I was recently asked for advice on the best course of action for discontinued products for an ecommerce site and whether you should follow Google’s previous advice to let the pages 404.

I decided to write this piece up because it’s something that’s talked about a lot, but rarely written about. I’m half suggesting people to question bits of it, as it’s an area that is, in my opinion, pretty subjective.

In this specific scenario, the website was a very large fashion retailer, meaning that products are frequently discontinued (with no intention of bringing them back) at the end of each season.

There are three key considerations for this equation, which are: 

  • What can we do that provides the best user experience?
  • What can we do to maintain the SEO value of that page?
  • How can we avoid generating a huge number of 404 errors?

I believe that a lot of this is circumstantial and subjective, as it depends on the number of products being discontinued, the nature of the website (some websites only stock products for short periods) and a number of other factors.

I believe that redirecting a product back to a parent category with a message (explaining why they’re being redirected to the user), serving a custom 404 page (with recommendations) and maintaining the page and adding recommendations based on similar products (as per the Wiggled example below) are all viable options that offer a similar level of SEO value.

My initial recommendation for this specific example was to create a rule to redirect the product back to the parent category, which also worked in-line with the development issue that was causing them to change their existing solution.

In order to validate what I was saying, I decided to ask a few other experienced SEOs what they thought the best option (in relation to the site in question) was. Bare in mind that this would impact a lot of products and it happens regularly, so it needed to be automated. 

I asked a number of people this question and here were some of the answers.

The first answer, from Rishi Lakhani, was a very good solution, but probably not suitable for a website as large as this one was.

Rishil suggested creating individual blog posts talking about each product, with the intention over upselling other products and spreading value via internal links within the blog posts. The original page would be redirected to the blog post.

This is a fairly good option for smaller retailers.

The second suggestion, was to 301 redirect each product to a closely related product whilst also displaying a message communicating why the user was being redirected. This is a good option as it means the value from the page will be passed on to the similar product, but it’s quite difficult to automate and, in this very specific scenario, similar products are also quite likely to be discontinued (because of the seasonality).

I do however think that adding the post-redirect messaging will help to aid user experience, as these kind of redirects can easily cause confusion.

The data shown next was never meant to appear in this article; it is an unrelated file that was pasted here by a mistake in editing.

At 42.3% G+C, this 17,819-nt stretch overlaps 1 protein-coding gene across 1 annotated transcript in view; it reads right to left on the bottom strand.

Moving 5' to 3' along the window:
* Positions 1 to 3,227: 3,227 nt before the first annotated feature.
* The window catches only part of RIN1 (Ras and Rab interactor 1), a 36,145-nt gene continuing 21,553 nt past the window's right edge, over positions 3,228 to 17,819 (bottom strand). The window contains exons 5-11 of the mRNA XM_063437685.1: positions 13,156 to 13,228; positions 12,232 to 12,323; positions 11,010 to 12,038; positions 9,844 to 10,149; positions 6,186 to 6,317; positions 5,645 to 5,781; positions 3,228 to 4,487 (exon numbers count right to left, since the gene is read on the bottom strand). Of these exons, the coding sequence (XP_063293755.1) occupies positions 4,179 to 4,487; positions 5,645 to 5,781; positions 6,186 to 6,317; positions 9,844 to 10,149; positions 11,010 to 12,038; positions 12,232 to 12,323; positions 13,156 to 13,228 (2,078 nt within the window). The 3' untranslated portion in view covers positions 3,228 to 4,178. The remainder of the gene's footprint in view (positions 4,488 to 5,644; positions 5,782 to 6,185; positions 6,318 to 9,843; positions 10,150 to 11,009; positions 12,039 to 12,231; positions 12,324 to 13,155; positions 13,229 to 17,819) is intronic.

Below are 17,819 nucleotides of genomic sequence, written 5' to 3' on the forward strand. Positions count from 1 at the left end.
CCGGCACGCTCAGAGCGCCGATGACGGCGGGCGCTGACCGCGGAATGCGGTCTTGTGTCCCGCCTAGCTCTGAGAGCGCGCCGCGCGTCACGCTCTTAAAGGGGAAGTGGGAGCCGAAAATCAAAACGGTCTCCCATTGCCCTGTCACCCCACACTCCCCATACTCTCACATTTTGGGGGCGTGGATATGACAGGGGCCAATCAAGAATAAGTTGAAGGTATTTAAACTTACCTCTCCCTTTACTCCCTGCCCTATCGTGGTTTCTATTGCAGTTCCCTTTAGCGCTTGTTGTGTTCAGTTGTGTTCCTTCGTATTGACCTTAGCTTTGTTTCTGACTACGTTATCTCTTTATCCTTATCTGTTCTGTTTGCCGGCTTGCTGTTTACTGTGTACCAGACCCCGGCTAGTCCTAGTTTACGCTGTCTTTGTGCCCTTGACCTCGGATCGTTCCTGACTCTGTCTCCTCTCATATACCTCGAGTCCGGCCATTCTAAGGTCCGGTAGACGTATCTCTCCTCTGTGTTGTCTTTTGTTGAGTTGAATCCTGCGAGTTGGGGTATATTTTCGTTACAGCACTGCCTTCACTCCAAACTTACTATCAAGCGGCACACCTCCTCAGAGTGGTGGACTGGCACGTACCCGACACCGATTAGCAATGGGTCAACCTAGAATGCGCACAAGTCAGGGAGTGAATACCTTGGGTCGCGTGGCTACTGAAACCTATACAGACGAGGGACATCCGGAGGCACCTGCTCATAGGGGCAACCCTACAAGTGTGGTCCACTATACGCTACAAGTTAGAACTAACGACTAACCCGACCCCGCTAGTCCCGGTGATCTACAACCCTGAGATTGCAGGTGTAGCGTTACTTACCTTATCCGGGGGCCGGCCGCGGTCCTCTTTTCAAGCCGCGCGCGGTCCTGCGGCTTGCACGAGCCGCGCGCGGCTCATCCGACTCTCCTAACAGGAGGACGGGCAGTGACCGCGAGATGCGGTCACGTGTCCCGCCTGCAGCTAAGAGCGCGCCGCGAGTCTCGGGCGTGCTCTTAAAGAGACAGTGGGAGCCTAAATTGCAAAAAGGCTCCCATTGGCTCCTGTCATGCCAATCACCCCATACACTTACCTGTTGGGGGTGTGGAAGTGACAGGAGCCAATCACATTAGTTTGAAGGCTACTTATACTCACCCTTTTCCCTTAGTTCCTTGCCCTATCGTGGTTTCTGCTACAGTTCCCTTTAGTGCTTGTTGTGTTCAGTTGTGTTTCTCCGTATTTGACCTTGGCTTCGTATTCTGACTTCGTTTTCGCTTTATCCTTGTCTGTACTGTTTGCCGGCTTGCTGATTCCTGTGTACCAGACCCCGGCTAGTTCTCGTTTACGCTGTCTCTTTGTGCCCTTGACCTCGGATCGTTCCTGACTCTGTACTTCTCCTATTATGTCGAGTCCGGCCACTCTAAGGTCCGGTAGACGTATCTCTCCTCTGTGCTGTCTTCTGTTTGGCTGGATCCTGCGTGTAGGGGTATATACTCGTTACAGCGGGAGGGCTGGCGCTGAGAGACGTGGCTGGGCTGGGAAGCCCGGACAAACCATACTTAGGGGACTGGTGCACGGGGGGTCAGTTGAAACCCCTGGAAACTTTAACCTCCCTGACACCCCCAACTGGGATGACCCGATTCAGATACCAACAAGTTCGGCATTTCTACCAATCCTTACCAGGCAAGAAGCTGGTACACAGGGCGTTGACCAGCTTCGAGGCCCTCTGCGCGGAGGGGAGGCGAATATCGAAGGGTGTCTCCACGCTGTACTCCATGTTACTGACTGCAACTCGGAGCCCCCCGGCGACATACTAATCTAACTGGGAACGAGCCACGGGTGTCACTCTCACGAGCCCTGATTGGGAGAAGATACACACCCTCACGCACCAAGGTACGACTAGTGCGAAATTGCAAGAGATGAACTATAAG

Finally, Kristine suggested serving a custom 404 page that provided information on why the product is out of stock, along with guidance on finding similar products on the website.

This would provide a good user experience and would be fine from an SEO perspective, but it’s a fairly complex and time-consuming solution (both dev time and on-going maintenance). Again, I’d suggest that this would be a great solution for a smaller retailer.

So, to summarise, I’d say that the best solution (for this large website) would be a combination of the above,  with an automated redirect back to the parent category and messaging to communicate the reason behind the redirect to the user.

This would help to avoid a confusing user-experience and also help to maintain SEO value of the products.

Here are a few examples of how other retailers deal with this issue:


Wiggle keeps the page live, maintain the copy, imagery etc and then add an out of stock message, along with suggested alternative products.


Zalando keep all of their discontinued pages live, with suggestions of similar products and a ‘request details’ button, just in case it’s coming back into stock. 

If you have any questions about this or any alternative solutions - please feel free to leave them in the comments below.

Paul Rogers

Published 9 October, 2014 by Paul Rogers

Paul is an experienced digital/ecommerce consultant, specialising in working with the Magento platform.

5 more posts from this author

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Comments (13)

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Stuart Kerr

I agree a re-direct with no information can be really confusing to the user. One solution we have been using for discontinued products that still receive traffic is to put up a 'vote to come back', where the page stays live with a message about the product being discontinued with the option that if enough people get behind a product we can get in touch with the suppliers and see what we can do, for example:


almost 4 years ago

Paul Rogers

Paul Rogers, Digital Marketing Manager at Digital / eCommerce Consultant

Hi Stuart.

That's a really interesting product and it's a great concept - not something I've tried / considered but definitely something that could be useful for retailers and their buying teams.


almost 4 years ago

Pete Austin

Pete Austin, Founder and Author at Fresh Relevance

IMHO "discontinued" is pretty similar to "temporarily out of stock" and should be handled similarly.

If you display a modified product page for out-of-stock, then do the same for discontinued (yes, under the hood it may be a 404 page, but the shopper needn't know that). And likewise if you redirect back to the category page with a message. Suggesting alternatives is a great idea in both cases.